Regulating “sticks and stones” … and free speech on social media
Guest blog post by Gene Policinski
Remember the old children’s adage: “Sticks and stones can break my bones, but words will never hurt me?”
A retort to hurtful insults and harsh words that the young can sometimes hurl, the saying has picked up new impact – and irony in free speech terms – in the age of pervasive social media.
Retooled for these times, it could read “Sticks and stones do hurt my bones, and tweets encourage some to hurt me.”
Hate crimes against Asian Americans have spiked across the United States, totaling nearly 3,800 hate-related incidents across all 50 states, according to a report Tuesday by Stop AAPI Hate (Stop Asian American Pacific Islander Hate).
Demonstrators rally against anti-Asian violence in Los Angeles on March 13. Photograph: Ringo Chiu/AFP/Getty Images
Critics say crass remarks describing the COVID-19 pandemic as “Kung Flu” or the “China virus” and unproven claims about the origin of the pandemic have fueled those increased attacks. Rep. Hakeem Jeffries (D-N.Y.) has called on congressional colleagues “who have used that kind of hateful rhetoric — cut it out because you also have blood on your hands.”
White supremacist propaganda reached new levels across the U.S. in 2020, according to a new report by the Anti-Defamation League on Wednesday, The Associated Press reported. It said 5,125 cases of racist, anti-Semitic, anti-LGBTQ and other hateful messages were spread through physical flyers, stickers, banners and posters — nearly double those noted in the 2019 report. The ADL said online instances probably totaled millions.
Increase in white supremacist propaganda incidents on and off-campus in the U.S. Source: ADL
Mass shooting at spas in the Atlanta area. Source: WSJ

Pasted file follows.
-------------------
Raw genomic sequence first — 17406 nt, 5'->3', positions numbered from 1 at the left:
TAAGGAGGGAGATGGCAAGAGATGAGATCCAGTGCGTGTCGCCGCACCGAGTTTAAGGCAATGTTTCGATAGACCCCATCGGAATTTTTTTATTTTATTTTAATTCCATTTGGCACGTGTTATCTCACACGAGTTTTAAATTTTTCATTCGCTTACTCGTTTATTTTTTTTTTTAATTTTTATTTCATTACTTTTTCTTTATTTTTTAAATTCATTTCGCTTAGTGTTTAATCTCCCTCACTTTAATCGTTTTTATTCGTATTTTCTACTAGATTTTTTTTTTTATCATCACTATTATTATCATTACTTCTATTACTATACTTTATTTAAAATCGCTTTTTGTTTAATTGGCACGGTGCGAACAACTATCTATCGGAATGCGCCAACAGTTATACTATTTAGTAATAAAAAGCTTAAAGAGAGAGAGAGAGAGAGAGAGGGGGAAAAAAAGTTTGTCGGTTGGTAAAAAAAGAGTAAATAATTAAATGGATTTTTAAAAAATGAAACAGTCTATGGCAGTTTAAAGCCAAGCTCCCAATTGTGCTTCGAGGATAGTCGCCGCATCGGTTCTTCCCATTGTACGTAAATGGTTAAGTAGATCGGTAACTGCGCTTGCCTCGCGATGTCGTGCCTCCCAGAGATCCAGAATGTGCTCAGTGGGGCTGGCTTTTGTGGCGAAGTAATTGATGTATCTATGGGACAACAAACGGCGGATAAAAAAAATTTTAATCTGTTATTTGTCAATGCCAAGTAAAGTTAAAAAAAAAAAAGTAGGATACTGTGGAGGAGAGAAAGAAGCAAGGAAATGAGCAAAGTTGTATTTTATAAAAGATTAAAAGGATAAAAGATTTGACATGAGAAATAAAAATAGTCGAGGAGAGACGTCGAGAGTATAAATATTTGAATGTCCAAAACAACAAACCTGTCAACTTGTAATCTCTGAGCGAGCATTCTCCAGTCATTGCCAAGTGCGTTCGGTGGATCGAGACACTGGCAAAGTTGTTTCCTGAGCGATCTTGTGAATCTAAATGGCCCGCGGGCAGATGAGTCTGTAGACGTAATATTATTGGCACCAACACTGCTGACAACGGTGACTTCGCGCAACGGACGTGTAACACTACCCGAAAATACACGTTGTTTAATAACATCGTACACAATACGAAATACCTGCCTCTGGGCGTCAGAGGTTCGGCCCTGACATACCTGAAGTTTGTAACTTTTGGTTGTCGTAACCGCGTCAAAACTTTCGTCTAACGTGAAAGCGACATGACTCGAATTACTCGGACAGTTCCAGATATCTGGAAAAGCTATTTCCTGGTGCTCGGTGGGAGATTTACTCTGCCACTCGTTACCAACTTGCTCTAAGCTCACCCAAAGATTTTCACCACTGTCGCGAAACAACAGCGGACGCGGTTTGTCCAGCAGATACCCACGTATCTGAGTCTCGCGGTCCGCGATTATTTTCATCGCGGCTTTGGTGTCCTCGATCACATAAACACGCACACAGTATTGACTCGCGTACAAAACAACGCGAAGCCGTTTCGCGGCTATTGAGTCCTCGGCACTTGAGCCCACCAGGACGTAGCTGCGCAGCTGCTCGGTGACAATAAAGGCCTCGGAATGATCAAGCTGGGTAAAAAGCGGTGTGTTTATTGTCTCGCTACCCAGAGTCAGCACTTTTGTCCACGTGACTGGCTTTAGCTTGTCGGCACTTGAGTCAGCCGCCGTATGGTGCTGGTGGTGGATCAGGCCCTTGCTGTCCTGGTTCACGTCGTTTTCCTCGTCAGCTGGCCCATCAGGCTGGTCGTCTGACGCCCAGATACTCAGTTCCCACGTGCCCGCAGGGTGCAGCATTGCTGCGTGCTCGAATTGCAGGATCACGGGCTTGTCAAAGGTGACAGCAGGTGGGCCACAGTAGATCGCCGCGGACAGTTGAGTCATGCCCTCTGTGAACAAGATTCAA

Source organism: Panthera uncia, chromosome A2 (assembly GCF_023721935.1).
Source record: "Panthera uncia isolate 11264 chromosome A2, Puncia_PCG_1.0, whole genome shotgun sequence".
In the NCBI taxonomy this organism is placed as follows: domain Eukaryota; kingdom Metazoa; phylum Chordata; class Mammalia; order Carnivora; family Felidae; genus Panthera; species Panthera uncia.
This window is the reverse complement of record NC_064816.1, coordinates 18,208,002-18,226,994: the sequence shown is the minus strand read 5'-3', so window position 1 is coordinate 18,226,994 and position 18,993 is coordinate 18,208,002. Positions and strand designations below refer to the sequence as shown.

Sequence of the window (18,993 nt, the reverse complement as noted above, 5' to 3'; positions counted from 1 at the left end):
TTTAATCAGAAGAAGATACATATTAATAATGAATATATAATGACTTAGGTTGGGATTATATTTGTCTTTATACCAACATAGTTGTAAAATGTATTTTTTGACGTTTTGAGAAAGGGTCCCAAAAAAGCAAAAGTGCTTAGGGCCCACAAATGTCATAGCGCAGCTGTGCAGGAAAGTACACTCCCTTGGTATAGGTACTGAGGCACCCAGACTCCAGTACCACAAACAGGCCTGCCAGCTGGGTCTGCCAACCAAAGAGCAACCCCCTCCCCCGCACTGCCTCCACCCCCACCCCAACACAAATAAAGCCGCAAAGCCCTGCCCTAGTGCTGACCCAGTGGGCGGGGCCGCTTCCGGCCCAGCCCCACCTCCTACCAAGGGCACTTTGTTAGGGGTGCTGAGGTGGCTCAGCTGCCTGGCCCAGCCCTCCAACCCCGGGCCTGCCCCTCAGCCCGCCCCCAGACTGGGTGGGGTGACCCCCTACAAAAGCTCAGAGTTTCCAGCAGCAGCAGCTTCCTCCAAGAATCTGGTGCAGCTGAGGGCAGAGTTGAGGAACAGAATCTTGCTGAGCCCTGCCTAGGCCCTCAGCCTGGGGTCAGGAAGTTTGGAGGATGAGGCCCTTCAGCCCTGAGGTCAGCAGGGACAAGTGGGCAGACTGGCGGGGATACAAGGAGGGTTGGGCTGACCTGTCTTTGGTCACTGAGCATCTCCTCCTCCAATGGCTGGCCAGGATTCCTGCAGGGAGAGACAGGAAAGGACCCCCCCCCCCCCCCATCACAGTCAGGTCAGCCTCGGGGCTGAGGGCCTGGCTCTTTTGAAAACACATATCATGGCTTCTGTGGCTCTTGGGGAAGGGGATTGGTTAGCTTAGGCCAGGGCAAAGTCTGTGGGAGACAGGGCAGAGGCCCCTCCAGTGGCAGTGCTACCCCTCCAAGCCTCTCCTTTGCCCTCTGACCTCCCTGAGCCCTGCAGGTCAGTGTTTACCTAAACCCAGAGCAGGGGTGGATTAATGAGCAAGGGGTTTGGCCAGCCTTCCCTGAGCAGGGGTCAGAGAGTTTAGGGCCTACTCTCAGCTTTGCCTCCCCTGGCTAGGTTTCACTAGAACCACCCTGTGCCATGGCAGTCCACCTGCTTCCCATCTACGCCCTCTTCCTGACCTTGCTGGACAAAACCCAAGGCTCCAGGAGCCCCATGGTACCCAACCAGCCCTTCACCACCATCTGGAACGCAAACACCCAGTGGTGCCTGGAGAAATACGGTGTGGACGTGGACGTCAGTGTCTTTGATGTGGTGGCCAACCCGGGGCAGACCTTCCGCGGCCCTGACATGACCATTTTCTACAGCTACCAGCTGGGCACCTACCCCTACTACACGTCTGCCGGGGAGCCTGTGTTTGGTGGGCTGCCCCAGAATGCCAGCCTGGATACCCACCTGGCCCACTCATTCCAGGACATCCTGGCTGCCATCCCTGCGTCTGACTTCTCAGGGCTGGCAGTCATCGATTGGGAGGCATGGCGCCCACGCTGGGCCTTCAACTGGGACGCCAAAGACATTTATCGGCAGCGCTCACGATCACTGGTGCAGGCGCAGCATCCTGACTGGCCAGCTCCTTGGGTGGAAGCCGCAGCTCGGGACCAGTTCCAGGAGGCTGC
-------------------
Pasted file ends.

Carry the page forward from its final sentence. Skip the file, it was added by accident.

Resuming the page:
Tuesday’s mass shootings at several Atlanta-area spas in which eight people, at least four of Korean ancestry, were killed may or may not be classified as a hate crime. Police said the suspected gunman told them he has a “sex addiction.”
Regardless, the incident already has raised renewed calls for government intervention to censor posts on social media sites that might be classified as “hate speech” – from clearly racist language to images and words that prolong decades-old demeaning stereotypes. The sites currently are protected by their own free speech rights and an added layer of legal security that prevents them from being held liable for content posted on their operations.
There’s no denying the value to society of stifling hate and ridding us of racial and ethnic profiling rooted in shameful history. But the government has proven to be very clumsy and very slow as a censor.
“Community standards” on obscenity have been difficult to define let alone fairly impose. The so-called “Fairness Doctrine” applying to broadcast TV and radio eventually failed because it produced the unintended consequence of chilling the open exchange of conflicting ideas. When TV or radio personalities have uttered racially insensitive remarks, the “court of public opinion” reacted within days while a court of law properly took months or years to work through due process.
And, as Supreme Court Chief Justice John Roberts wrote in a 2011 decision involving a group that protested at military funerals, “as a nation we have chosen a different course – to protect even hurtful speech on public issues to ensure that we do not stifle public debate.” Roberts also noted such a commitment is to be upheld even recognizing “speech is powerful. It can stir people to action, move them to tears of both joy and sorrow, and – as it did here – inflict great pain.”
Still, the speed, reach and very nature of social media seems to present a new challenge to the old idea that “the antidote to speech you don’t like is more speech” in opposition. Does hateful speech on social media create, in effect, a virtual community in which such language and imagery is not just acceptable, but with the impact of repeated echoing, has such resonance that some will be driven to action?